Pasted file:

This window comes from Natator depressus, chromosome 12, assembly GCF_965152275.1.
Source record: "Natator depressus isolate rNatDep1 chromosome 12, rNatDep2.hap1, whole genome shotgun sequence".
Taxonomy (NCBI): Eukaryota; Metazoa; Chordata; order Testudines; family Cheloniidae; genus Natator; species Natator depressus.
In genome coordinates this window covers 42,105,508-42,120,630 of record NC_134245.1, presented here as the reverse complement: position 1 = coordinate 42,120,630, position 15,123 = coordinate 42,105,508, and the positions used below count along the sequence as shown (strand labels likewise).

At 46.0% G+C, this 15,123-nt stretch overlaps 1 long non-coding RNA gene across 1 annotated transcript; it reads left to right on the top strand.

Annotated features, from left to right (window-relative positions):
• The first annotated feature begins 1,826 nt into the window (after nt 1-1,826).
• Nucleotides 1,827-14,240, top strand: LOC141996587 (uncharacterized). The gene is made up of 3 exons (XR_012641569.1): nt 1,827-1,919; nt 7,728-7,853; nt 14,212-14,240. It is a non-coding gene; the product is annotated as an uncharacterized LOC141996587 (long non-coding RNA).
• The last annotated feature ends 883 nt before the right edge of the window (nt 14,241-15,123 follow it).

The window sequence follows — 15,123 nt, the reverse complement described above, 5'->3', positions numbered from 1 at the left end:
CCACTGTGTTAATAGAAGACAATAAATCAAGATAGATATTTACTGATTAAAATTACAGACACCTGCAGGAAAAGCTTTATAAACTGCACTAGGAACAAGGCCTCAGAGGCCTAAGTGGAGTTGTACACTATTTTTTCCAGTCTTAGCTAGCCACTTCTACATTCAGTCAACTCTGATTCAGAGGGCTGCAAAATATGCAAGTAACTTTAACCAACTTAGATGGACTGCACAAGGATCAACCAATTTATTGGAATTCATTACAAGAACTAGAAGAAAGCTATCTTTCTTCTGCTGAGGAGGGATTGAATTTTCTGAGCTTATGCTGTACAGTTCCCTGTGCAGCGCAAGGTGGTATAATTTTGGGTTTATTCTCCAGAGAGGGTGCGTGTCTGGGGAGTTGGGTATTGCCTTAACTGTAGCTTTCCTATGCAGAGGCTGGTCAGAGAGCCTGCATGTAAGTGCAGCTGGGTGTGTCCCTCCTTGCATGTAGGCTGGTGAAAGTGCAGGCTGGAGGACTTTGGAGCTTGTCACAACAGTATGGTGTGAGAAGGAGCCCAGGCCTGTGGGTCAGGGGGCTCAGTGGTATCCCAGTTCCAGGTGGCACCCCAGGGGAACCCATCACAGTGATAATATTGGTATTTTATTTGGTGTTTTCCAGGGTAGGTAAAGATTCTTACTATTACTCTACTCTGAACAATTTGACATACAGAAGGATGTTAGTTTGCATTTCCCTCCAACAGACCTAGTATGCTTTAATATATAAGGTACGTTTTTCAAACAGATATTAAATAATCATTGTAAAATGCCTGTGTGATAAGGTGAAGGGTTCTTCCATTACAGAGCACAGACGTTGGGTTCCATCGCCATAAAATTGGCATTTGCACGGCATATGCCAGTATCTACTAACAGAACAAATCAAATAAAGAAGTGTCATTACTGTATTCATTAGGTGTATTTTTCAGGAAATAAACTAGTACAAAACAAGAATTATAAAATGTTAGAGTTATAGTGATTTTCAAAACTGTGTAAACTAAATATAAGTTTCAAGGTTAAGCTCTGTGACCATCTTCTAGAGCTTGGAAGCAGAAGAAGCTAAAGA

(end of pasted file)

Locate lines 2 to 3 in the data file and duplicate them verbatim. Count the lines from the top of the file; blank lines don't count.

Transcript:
Source record: "Natator depressus isolate rNatDep1 chromosome 12, rNatDep2.hap1, whole genome shotgun sequence".
Taxonomy (NCBI): Eukaryota; Metazoa; Chordata; order Testudines; family Cheloniidae; genus Natator; species Natator depressus.